NotCitrus Wed 14-Jun-17 13:01:06

delilah - I'll take your word for it, but the last three mortgages we've had have by an amazing coincidence valued the property as exactly what it says on Zoopla... We've been going for a less than 50% LTV, so maybe they're particularly unfussed?

ShortLass Wed 14-Jun-17 14:48:31

I have recently had an additional loan on my mortgage from Santander. I, too, thought they would not send out a valuer, but they did. Only last month.

The valuer who came out valued my property at 17k more than their computer said. The valuer was lovely, by the way.

I'll read through your post in more depth and see if there is anything else I can add.

Confuseddot Wed 14-Jun-17 19:40:41

Thanks all and shortlass that is reassuring. Did he say what he based the factors of the valuation On?

Posters saying that they don't let zoopla and right move influence but that's what santander said to me could be swaying their decision instead of computer says this.. As they've already told me what the computer valued it at. Then wanted a surveyor to come out?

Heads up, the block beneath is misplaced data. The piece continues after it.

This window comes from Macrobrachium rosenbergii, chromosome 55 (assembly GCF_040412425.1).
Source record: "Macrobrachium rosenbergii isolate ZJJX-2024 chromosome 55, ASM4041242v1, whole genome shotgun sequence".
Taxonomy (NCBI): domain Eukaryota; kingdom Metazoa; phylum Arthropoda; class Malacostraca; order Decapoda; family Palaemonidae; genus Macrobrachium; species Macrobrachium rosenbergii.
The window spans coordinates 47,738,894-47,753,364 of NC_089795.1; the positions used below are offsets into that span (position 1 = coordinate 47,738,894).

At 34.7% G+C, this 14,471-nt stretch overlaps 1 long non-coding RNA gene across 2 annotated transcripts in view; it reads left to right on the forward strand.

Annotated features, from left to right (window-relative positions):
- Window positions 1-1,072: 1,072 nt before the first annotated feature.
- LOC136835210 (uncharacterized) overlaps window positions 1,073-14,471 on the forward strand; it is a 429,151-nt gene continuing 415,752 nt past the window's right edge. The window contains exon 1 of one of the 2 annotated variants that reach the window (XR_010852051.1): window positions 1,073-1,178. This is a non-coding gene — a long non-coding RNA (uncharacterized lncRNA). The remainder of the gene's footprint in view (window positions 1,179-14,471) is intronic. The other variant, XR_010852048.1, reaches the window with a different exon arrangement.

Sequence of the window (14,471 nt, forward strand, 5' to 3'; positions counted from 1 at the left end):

Also poster above zoopla you can put your own estimate in but property experts reassess it and either put the valuation up or down or stays the same. I couldn't put a million in on zoopla and they would say yes ok?? Hahaha

namechangedtoday15 Wed 14-Jun-17 20:44:59

Most valuers have access to a central database that includes all valuations (those done for remortgage purposes and those done in preparation for a sale). Most lenders will use valuers who have access to this database. Valuers are professionally obliged to look at 3 completed sales in the last 6 months when they value a property. The difficulty comes from getting a valuer involved in the first place if you're remortgaging (as I said above) and then dealing with the subjectivity of a valuers opinion when there are not 3 direct comparables selling in the last 6 months.

I've never come across a valuer who considered Zoopla.

Confuseddot Wed 14-Jun-17 20:56:23

There has been 3 terraced houses sold on my street in the last 6 months. But they are still coming out for some reason a nd database still valued it on 175k! None of it makes sense to me. We shall see Friday